Embedding SQL Engine to Your Application

-比较流行的嵌入式数据库引擎(Berkeley DB、SQLite、Firebird Embedded、已弃用的libmysqld Embedded)。


1.Embedding SQL Engine to Your Application Iwo Panowicz Percona

2.What’s an Embedded Database? ● A library embedded in the application, that implements methods to access and manipulate data. ● A database running on an embedded computer mostly adapted for embedded purposes. 2

3.Libraries embedded in the application

4.What’s an Embedded Database? ● … but why not just flat flies/xml/json? ○ creating a database management system is harder than you might thought ○ saving time, ○ not reinventing the wheel. ● Mobile applications ● IoT ● Microservices 4

5.Libraries ● Usually lightweight. ○ SQLite can be fit under 300KB and be made to run in minimal stack space (~4KB) and heap space (~100KB). ● Doesn’t require any connection to a database instance. ● Widely used in IoT and mobile applications. ● Low latencies. ● Usually used with much smaller data sets that with conventional DBMS. ● Help processing data ○ In-memory databases are often used as temporary databases that require no permanent storage. ● DBA not needed. 5

6.Sample use case ● Mobile contacts manager ● E-book reader database ● Web browser cookie storage ● … anything that stores data. ○ like airplanes 6

7.MySQL Embedded, libmysqld ● The embedded MySQL server library makes it possible to run a full-featured MySQL server inside a client application. ● The main benefits are increased speed and more simple management for embedded applications. ● Written in C/C++ and available only for C/C++. ● The API is identical for the embedded MySQL version and the libmysqlclient. ● Deprecated in 5.7 and fully removed in 8.0. 7

8.MySQL Embedded, major restrictions ● No user-defined functions (UDFs). ● No networking (handled by MySQL). ○ No Replication. ● No Event Scheduler. ● No Performance Schema. 8

9.MySQL Embedded, restrictions ... #include "mysql.h" MYSQL *mysql; MYSQL_RES *results; MYSQL_ROW record; ... int main(void) { [1] mysql_library_init(num_elements, server_options, server_groups); [2] mysql = mysql_init(NULL); [3] mysql_options(mysql, MYSQL_READ_DEFAULT_GROUP, "libmysqld_client"); [4] mysql_options(mysql, MYSQL_OPT_USE_EMBEDDED_CONNECTION, NULL); 9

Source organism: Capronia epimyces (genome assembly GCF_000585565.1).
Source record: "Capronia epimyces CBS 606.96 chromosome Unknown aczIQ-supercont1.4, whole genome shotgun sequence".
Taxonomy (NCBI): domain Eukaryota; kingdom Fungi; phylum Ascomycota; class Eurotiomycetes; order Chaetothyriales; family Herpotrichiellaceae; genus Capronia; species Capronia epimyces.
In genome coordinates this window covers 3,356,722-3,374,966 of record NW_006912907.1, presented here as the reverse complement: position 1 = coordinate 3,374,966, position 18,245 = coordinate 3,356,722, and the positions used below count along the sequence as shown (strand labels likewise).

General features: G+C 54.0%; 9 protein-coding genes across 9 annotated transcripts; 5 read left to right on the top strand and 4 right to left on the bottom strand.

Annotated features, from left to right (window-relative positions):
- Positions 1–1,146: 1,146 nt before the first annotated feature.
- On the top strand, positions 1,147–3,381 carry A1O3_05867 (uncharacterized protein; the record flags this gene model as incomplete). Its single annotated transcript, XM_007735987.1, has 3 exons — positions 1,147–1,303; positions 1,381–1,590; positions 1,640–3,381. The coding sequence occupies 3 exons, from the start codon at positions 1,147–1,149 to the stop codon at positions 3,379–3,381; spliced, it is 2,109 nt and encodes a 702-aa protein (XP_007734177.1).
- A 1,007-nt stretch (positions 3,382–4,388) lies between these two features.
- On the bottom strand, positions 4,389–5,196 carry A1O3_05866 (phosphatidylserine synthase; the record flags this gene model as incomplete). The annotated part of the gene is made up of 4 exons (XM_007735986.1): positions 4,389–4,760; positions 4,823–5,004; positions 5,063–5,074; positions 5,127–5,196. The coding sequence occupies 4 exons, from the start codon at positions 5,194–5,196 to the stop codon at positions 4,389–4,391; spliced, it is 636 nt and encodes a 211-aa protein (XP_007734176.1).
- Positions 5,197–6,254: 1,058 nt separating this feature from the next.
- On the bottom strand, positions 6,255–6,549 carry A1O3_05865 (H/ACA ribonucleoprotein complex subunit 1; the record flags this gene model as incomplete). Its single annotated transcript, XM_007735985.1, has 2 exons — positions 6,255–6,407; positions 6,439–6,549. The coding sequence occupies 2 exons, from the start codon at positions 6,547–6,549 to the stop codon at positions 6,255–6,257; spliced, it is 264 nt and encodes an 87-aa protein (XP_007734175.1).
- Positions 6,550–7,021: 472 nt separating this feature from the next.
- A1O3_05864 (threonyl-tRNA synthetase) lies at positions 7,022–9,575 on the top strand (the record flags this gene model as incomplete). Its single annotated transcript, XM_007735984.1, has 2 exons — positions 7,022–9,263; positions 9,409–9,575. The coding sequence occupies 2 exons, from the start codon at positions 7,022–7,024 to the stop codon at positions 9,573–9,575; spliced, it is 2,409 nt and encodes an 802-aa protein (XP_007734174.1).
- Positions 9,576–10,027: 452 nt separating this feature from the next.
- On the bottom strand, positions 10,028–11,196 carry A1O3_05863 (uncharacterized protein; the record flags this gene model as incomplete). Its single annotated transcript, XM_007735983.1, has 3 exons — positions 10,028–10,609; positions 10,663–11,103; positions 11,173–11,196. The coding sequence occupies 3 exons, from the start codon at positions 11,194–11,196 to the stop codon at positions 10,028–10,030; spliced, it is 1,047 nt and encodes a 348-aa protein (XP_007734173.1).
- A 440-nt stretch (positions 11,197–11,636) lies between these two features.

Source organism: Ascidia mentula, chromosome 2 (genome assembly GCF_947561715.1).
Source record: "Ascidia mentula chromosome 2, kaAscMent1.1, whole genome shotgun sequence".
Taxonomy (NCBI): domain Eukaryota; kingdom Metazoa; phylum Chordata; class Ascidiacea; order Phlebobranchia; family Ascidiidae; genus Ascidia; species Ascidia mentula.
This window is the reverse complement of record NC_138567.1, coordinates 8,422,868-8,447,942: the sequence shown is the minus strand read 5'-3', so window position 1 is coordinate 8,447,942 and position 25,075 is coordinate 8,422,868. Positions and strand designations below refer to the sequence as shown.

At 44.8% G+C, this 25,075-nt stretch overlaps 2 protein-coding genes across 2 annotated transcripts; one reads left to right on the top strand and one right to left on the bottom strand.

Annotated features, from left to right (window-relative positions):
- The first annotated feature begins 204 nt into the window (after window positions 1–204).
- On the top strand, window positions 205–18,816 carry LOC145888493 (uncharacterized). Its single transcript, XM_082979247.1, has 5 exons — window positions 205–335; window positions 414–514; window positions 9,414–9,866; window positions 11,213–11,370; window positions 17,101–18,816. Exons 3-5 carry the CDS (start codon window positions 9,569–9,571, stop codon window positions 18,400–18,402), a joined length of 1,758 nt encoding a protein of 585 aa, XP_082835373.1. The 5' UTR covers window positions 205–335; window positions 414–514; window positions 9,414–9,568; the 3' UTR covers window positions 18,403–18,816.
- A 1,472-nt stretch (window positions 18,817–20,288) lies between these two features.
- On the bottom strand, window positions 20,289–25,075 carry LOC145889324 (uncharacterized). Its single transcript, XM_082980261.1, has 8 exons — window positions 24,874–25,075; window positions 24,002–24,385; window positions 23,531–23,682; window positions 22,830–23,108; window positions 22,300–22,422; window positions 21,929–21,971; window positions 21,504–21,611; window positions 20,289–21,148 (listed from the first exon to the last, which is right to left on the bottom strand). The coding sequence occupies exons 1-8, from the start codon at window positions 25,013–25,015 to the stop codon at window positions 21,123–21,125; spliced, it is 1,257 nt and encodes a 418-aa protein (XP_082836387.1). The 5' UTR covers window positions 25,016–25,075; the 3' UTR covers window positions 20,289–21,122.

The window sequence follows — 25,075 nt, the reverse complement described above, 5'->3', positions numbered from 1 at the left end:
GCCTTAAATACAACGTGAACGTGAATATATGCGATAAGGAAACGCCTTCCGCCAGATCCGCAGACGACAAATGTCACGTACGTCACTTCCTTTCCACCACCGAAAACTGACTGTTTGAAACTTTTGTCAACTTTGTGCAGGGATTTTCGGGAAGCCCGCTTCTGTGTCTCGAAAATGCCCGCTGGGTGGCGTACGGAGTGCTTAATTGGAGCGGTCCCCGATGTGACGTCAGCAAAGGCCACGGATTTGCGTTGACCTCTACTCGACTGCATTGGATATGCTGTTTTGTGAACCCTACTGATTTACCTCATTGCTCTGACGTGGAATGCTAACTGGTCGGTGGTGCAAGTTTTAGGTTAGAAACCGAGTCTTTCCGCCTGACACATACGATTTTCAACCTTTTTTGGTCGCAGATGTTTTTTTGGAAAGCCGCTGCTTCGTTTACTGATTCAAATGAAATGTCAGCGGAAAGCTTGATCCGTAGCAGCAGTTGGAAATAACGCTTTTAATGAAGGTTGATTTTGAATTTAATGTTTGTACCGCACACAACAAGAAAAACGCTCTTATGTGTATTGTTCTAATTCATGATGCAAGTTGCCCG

10.MySQL Embedded, restrictions [5 ] mysql_real_connect(mysql, NULL,NULL,NULL, "database1", 0,NULL,0); [6 ] mysql_query(mysql, "SELECT column1, column2 FROM table1"); [7 ] results = mysql_store_result(mysql); while((record = mysql_fetch_row(results))) { printf("%s - %s \n", record[0], record[1]); } [8 ] mysql_free_result(results); [9 ] mysql_close(mysql); [10] mysql_library_end(); return 0; } 1 0

11.SQLite ● Small. Fast. Reliable. Choose any three. ● Extremely popular embedded database systems. ProxySQL uses it. ● SQLite author claims that reads and writes small blobs 35% faster than the same blobs can be read from or written to individual files on disk using fread() or fwrite(). YMMV. ● SQLite database holding 10-kilobyte blobs uses about 20% less disk space than storing the blobs in individual files. YMMV. 1 1

12.SQLite ● Zero-Configuration apart for a schema. ● In-Memory databases ● Single Database Files ● SQL statements compile into virtual machine code ● Implements most of the SQL-92 ○ basic support of triggers ○ basic support ALTER TABLE 1 2

13.SQLite 1 3

14.Interface ● SQLite interface elements can be grouped into three categories: ○ List of objects ■ list of all abstract objects/datatypes used (sqlite3_stmt). ○ List of Constants ■ list of numeric constants (#define SQLITE_OK) ○ List of Functions ■ List of all functions and methods (sqlite3_initialize). Most applications only use a handful. 1 4